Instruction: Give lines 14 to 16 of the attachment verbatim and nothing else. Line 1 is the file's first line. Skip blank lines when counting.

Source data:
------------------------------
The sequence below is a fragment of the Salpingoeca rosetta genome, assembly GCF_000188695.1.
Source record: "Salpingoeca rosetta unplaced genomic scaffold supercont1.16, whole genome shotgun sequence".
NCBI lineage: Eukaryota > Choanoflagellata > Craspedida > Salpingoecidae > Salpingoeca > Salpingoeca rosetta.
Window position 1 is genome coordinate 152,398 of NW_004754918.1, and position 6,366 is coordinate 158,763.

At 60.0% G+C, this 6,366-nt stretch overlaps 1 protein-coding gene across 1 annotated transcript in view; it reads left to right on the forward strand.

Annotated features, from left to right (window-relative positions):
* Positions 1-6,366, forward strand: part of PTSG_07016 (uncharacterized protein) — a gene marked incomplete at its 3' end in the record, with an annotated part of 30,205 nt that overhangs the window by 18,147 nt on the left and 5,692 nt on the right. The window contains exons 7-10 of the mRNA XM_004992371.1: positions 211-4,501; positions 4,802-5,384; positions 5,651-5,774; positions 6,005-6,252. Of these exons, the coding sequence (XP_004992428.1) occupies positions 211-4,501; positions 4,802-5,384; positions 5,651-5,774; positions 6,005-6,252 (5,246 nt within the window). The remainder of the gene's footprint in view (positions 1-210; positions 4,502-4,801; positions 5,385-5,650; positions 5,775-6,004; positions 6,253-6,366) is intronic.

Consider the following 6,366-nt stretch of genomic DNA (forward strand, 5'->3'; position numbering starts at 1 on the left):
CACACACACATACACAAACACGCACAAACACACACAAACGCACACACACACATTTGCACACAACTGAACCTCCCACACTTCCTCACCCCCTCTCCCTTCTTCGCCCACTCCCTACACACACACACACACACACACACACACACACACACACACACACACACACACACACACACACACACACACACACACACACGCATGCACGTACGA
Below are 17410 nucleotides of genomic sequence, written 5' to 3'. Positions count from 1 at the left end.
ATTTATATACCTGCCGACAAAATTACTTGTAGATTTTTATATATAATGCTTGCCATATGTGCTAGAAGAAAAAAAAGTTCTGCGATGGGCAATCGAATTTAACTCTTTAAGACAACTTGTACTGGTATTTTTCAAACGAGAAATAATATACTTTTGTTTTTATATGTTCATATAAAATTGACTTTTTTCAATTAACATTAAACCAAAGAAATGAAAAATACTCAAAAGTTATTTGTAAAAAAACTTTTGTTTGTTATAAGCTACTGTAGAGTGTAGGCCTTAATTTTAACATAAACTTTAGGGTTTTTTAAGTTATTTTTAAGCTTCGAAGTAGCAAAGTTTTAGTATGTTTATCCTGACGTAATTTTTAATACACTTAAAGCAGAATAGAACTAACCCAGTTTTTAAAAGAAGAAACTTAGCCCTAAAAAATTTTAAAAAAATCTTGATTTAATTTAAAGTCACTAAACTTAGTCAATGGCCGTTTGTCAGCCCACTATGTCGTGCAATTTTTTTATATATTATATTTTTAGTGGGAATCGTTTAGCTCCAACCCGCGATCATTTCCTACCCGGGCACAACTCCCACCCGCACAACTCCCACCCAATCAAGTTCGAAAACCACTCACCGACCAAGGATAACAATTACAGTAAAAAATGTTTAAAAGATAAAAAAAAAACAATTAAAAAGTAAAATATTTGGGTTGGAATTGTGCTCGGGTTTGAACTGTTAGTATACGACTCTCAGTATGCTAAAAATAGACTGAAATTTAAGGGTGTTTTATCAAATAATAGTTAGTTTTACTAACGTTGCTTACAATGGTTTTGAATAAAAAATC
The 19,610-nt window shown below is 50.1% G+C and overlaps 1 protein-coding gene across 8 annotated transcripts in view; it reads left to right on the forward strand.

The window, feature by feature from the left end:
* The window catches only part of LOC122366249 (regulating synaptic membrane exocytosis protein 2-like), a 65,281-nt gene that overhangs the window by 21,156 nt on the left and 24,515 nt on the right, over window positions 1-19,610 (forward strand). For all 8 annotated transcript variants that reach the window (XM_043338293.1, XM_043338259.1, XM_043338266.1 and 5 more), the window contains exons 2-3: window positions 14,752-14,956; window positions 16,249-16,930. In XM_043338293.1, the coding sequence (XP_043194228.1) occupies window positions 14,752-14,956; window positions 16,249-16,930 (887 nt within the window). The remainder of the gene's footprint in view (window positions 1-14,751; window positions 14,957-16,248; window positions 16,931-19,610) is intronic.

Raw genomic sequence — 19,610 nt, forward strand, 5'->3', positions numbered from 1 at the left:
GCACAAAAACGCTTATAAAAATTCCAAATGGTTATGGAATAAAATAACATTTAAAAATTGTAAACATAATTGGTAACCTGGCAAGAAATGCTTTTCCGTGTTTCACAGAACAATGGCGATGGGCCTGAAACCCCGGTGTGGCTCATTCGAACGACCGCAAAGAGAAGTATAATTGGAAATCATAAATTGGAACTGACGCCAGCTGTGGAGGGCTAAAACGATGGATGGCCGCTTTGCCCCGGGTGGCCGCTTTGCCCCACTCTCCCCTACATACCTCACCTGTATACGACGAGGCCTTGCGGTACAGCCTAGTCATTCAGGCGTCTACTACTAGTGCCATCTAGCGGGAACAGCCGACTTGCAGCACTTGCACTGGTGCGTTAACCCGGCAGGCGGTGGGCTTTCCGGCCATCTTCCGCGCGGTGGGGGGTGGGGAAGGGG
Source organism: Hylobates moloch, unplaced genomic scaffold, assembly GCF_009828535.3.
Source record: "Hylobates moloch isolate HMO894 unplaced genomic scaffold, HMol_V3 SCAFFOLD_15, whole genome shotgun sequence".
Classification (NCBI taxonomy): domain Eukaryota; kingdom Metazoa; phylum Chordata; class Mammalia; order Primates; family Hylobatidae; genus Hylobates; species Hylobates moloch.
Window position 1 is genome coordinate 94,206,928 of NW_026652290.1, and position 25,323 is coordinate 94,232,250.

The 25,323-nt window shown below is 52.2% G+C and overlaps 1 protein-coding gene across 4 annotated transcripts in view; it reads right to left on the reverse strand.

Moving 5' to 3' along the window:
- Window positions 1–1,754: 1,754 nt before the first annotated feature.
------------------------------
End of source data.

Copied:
* The window catches only part of LOC122366249 (regulating synaptic membrane exocytosis protein 2-like), a 65,281-nt gene that overhangs the window by 21,156 nt on the left and 24,515 nt on the right, over window positions 1-19,610 (forward strand). For all 8 annotated transcript variants that reach the window (XM_043338293.1, XM_043338259.1, XM_043338266.1 and 5 more), the window contains exons 2-3: window positions 14,752-14,956; window positions 16,249-16,930. In XM_043338293.1, the coding sequence (XP_043194228.1) occupies window positions 14,752-14,956; window positions 16,249-16,930 (887 nt within the window). The remainder of the gene's footprint in view (window positions 1-14,751; window positions 14,957-16,248; window positions 16,931-19,610) is intronic.

Raw genomic sequence — 19,610 nt, forward strand, 5'->3', positions numbered from 1 at the left:
GCACAAAAACGCTTATAAAAATTCCAAATGGTTATGGAATAAAATAACATTTAAAAATTGTAAACATAATTGGTAACCTGGCAAGAAATGCTTTTCCGTGTTTCACAGAACAATGGCGATGGGCCTGAAACCCCGGTGTGGCTCATTCGAACGACCGCAAAGAGAAGTATAATTGGAAATCATAAATTGGAACTGACGCCAGCTGTGGAGGGCTAAAACGATGGATGGCCGCTTTGCCCCGGGTGGCCGCTTTGCCCCACTCTCCCCTACATACCTCACCTGTATACGACGAGGCCTTGCGGTACAGCCTAGTCATTCAGGCGTCTACTACTAGTGCCATCTAGCGGGAACAGCCGACTTGCAGCACTTGCACTGGTGCGTTAACCCGGCAGGCGGTGGGCTTTCCGGCCATCTTCCGCGCGGTGGGGGGTGGGGAAGGGG